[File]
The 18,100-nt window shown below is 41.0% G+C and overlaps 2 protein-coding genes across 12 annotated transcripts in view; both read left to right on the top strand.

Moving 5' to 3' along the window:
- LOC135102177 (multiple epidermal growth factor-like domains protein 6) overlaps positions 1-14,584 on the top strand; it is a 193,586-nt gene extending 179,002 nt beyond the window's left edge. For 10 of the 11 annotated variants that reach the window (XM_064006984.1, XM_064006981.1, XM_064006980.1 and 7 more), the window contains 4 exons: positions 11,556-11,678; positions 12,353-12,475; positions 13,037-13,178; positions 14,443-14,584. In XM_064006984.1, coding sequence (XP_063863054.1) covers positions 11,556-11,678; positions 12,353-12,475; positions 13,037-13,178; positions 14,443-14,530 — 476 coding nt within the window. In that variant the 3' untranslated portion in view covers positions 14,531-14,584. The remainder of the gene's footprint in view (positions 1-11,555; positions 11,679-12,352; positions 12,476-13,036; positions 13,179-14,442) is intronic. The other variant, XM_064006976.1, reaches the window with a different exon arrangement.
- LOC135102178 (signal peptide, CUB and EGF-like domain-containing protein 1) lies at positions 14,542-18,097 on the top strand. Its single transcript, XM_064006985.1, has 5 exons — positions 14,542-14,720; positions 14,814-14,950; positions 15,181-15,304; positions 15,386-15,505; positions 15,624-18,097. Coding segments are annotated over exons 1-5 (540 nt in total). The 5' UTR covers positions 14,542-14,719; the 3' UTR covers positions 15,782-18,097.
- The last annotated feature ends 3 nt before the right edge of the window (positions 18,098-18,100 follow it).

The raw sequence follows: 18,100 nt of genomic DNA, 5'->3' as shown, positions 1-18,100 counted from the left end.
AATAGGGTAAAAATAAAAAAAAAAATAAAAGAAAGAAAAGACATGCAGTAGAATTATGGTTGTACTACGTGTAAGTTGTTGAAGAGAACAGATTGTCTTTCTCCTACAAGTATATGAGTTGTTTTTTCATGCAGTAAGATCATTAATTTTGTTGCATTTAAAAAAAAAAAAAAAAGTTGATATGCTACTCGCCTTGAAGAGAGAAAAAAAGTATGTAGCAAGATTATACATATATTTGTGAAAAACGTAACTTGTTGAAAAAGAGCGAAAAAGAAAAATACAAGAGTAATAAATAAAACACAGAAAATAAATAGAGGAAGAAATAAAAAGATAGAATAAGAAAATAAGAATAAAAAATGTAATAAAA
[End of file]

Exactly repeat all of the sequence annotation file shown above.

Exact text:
The 18,100-nt window shown below is 41.0% G+C and overlaps 2 protein-coding genes across 12 annotated transcripts in view; both read left to right on the top strand.

Moving 5' to 3' along the window:
- LOC135102177 (multiple epidermal growth factor-like domains protein 6) overlaps positions 1-14,584 on the top strand; it is a 193,586-nt gene extending 179,002 nt beyond the window's left edge. For 10 of the 11 annotated variants that reach the window (XM_064006984.1, XM_064006981.1, XM_064006980.1 and 7 more), the window contains 4 exons: positions 11,556-11,678; positions 12,353-12,475; positions 13,037-13,178; positions 14,443-14,584. In XM_064006984.1, coding sequence (XP_063863054.1) covers positions 11,556-11,678; positions 12,353-12,475; positions 13,037-13,178; positions 14,443-14,530 — 476 coding nt within the window. In that variant the 3' untranslated portion in view covers positions 14,531-14,584. The remainder of the gene's footprint in view (positions 1-11,555; positions 11,679-12,352; positions 12,476-13,036; positions 13,179-14,442) is intronic. The other variant, XM_064006976.1, reaches the window with a different exon arrangement.
- LOC135102178 (signal peptide, CUB and EGF-like domain-containing protein 1) lies at positions 14,542-18,097 on the top strand. Its single transcript, XM_064006985.1, has 5 exons — positions 14,542-14,720; positions 14,814-14,950; positions 15,181-15,304; positions 15,386-15,505; positions 15,624-18,097. Coding segments are annotated over exons 1-5 (540 nt in total). The 5' UTR covers positions 14,542-14,719; the 3' UTR covers positions 15,782-18,097.
- The last annotated feature ends 3 nt before the right edge of the window (positions 18,098-18,100 follow it).

The raw sequence follows: 18,100 nt of genomic DNA, 5'->3' as shown, positions 1-18,100 counted from the left end.
AATAGGGTAAAAATAAAAAAAAAAATAAAAGAAAGAAAAGACATGCAGTAGAATTATGGTTGTACTACGTGTAAGTTGTTGAAGAGAACAGATTGTCTTTCTCCTACAAGTATATGAGTTGTTTTTTCATGCAGTAAGATCATTAATTTTGTTGCATTTAAAAAAAAAAAAAAAAGTTGATATGCTACTCGCCTTGAAGAGAGAAAAAAAGTATGTAGCAAGATTATACATATATTTGTGAAAAACGTAACTTGTTGAAAAAGAGCGAAAAAGAAAAATACAAGAGTAATAAATAAAACACAGAAAATAAATAGAGGAAGAAATAAAAAGATAGAATAAGAAAATAAGAATAAAAAATGTAATAAAA